Sunday, October 1

Franoise Gilot dies, condemned to live in the shadow of Picasso


A lover of Malaga and mother of two of her children, the brilliant French painter has died in New York at the age of 101

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Despite his undeniable talent as an artist, he knew almost from the beginning that will live in perpetuity in the shadow of Pablo Picasso. Franoise Gilot, the one who was a lover and mother of two of his children, Claude and Paloma Picasso, She has died today at the age of 101 in a Manhattan hospital, the author of a controversial biography about her life with the painter that the man from Malaga tried to block at all costs and who ended up becoming a bestseller.

Picasso himself, loaded with arrogance and resentment, exposed it to her as crudely as possible when he found out that Gilot was going to do what no other lover had dared to do before her: abandon him. “Do you think people will be interested in you?” he told the French painter. “They’ll never do it, really, just for you. Even if you think people like you, it’s just some sort of curiosity they’ll have about a person whose life touched mine so intimately.”

to the portent of The Ladies of Avignon He met him in 1943 when he was only 21 years old in a restaurant in Paris. Picasso was then 61. Little mattered. Dora Maar, the photographer and poet who was his muse and lover at the time, had to quickly accept that she was to be replaced by the young French woman. He moved in with the Spaniard in 1946 and they were 10 years together a relationship as passionate at first as stormy afterwards.

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Picasso abused her, both verbally and physically. He also had to endure the constant pressure from the painter’s still wife, the ballerina Olga Khokhlova, a relationship headed for the precipice that years later continued to thrive. the Andalusian He wanted to end his career. He instructed art dealers to stop buying Gilot’s work.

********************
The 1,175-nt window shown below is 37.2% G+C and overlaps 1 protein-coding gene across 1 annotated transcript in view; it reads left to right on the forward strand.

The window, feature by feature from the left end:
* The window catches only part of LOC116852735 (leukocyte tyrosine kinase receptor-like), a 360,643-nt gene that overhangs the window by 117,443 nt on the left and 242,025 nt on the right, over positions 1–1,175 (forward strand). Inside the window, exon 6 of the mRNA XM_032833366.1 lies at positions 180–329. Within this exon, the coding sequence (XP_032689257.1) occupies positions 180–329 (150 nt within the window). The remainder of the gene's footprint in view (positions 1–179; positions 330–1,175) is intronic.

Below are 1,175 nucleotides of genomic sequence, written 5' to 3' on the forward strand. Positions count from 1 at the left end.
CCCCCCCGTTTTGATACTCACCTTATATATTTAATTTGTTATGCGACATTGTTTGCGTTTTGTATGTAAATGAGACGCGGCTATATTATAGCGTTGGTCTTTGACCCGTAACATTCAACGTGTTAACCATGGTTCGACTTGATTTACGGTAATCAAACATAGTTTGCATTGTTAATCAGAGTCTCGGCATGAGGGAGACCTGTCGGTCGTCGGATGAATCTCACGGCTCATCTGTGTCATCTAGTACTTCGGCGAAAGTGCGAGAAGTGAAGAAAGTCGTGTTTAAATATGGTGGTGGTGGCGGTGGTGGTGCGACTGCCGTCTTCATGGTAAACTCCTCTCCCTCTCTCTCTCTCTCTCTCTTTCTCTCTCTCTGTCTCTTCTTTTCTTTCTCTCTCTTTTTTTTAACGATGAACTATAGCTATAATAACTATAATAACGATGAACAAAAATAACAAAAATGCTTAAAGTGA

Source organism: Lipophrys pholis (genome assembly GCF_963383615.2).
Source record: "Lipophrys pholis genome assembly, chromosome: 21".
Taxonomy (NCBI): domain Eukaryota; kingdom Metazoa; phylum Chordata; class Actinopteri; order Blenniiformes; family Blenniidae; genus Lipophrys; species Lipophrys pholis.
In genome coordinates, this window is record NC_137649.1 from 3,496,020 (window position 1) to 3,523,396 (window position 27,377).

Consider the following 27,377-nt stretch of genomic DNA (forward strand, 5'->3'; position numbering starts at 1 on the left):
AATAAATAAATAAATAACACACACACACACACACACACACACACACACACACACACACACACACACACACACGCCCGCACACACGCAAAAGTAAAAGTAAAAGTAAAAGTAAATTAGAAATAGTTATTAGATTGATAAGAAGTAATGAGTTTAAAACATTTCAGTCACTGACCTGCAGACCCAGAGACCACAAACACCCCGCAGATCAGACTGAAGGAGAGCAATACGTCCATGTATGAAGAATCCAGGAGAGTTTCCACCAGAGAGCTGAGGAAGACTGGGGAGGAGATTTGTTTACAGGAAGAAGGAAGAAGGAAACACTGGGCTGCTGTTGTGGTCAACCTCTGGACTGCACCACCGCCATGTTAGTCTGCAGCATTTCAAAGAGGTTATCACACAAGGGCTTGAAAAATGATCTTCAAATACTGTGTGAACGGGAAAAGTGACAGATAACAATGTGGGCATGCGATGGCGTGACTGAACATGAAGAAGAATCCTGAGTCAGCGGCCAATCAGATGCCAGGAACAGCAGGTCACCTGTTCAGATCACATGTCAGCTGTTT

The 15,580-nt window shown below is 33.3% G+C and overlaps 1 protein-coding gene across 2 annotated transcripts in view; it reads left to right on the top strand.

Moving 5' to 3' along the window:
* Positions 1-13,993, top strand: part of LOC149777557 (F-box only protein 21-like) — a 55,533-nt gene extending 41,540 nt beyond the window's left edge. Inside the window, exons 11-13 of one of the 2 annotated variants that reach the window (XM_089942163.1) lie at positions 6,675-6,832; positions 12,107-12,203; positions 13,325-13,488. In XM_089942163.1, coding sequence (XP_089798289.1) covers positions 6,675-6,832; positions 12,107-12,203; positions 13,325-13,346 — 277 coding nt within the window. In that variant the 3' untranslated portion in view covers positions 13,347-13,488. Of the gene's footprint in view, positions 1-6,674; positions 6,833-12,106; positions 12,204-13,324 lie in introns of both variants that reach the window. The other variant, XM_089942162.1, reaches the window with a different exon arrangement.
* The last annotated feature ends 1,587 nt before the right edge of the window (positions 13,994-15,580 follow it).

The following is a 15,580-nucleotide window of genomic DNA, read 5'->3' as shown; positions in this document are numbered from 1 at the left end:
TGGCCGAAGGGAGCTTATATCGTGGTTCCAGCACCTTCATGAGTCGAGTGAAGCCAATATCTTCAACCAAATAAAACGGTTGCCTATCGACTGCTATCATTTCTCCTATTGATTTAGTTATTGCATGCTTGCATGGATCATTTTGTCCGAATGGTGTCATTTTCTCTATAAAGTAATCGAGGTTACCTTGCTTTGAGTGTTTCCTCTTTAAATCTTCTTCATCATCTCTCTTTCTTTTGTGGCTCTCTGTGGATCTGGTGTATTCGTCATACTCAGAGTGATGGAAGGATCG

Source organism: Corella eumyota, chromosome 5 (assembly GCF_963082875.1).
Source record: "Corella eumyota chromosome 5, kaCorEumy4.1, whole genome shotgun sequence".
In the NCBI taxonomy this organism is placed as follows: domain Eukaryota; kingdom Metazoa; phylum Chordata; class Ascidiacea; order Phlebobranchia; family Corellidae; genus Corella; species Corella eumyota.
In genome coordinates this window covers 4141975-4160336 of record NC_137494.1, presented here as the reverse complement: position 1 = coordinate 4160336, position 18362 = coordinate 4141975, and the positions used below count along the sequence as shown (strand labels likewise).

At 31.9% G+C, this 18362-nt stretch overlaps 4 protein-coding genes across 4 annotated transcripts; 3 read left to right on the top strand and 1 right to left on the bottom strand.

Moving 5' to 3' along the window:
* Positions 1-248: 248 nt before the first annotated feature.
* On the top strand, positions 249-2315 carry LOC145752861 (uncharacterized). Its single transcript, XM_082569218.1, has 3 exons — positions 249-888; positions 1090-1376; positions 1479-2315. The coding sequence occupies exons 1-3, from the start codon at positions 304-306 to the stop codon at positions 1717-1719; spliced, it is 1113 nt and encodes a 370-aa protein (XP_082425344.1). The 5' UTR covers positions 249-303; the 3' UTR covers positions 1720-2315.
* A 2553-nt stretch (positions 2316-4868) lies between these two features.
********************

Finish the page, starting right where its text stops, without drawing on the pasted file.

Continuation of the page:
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The painter Franoise Gilot, in her workshop.AFP

Even so, he knew how to get up and succeed, unlike Picasso’s two ex-wives and their string of lovers. She continued to exhibit her paintings and wrote books about her, including the one about her ex-husband’s revenge, Life with Picasso, written by the art critic Carlton Lake and published in 1964. La ira del malagueño failed to stop its presence in bookstores around the world, translated into 12 languages. More than a million copies were sold, and from there the painter decided to cut off all communication with Gilot and his two sons. All the money raised from the sale of the memories went to the legal cause so that both Claudet and Paloma were recognized as legitimate heirs.

Gilot never lacked public pull. He continued to find buyers for his paintings. abstract despite the curse of his ex-partner. His most famous work, Pigeon to the Guitarsold for $1.3 million in an online auction at Sotheby’s in June 2021, the same amount paid for Living Forest, a 1977 abstract canvas sold by Christie’s in Hong Kong. Both works surpassed what was their previous record: the 695,000 dollars of etude bluea portrait from 1953. His works, which tried to move away from Picasso’s style, are hung in museums such as the Metropolitan and the MOMA in New York or the Center Pompidou in Paris.

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In those ten years of relationship with Picasso there were happy moments. Gilot remembers the kindness with which he treated him in the early years. But also the artist’s trips to the south of France with the occasional romantic dalliance with other women. When he told her that he was leaving her in September 1953, the genius couldn’t believe it. “No woman leaves a man like me”, Told him.

In addition to rebuilding his career, he rebuilt his sentimental life. Gilot married a French artist she met as a child, Luc Simon, with whom he had a son, and later with Jonas Salk, an American author of the first polio vaccine.

The daughter of an agronomist and businessman determined that his daughter would be a lawyer and of a painter who ended up infecting her with her passion for the trade, Gilot was clear about her love for painting from an early age. She told Lisa Stevenson, boss at Sotheby’s, after the sale of Pigeon to the Guitar. “It is not widely known that Gilot’s commitment to art was present long before his relationship with Pablo Picasso, and unfortunately often fell in his shadow.”

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